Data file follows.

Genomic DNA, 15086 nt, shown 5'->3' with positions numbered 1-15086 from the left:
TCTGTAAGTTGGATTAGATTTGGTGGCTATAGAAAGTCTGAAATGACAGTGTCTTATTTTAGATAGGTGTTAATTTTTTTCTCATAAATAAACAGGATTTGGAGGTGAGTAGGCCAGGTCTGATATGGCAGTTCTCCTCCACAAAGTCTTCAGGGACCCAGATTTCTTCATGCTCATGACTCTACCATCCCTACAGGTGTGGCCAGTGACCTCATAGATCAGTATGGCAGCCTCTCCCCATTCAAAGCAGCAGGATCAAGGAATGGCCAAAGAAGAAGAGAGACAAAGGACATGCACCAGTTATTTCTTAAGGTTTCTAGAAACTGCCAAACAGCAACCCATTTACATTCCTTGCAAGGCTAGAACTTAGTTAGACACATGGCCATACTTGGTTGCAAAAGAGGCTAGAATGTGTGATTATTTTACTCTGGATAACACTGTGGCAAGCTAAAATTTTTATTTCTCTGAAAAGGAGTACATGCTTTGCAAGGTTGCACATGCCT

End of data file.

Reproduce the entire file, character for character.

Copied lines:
Genomic DNA, 15086 nt, shown 5'->3' with positions numbered 1-15086 from the left:
TCTGTAAGTTGGATTAGATTTGGTGGCTATAGAAAGTCTGAAATGACAGTGTCTTATTTTAGATAGGTGTTAATTTTTTTCTCATAAATAAACAGGATTTGGAGGTGAGTAGGCCAGGTCTGATATGGCAGTTCTCCTCCACAAAGTCTTCAGGGACCCAGATTTCTTCATGCTCATGACTCTACCATCCCTACAGGTGTGGCCAGTGACCTCATAGATCAGTATGGCAGCCTCTCCCCATTCAAAGCAGCAGGATCAAGGAATGGCCAAAGAAGAAGAGAGACAAAGGACATGCACCAGTTATTTCTTAAGGTTTCTAGAAACTGCCAAACAGCAACCCATTTACATTCCTTGCAAGGCTAGAACTTAGTTAGACACATGGCCATACTTGGTTGCAAAAGAGGCTAGAATGTGTGATTATTTTACTCTGGATAACACTGTGGCAAGCTAAAATTTTTATTTCTCTGAAAAGGAGTACATGCTTTGCAAGGTTGCACATGCCT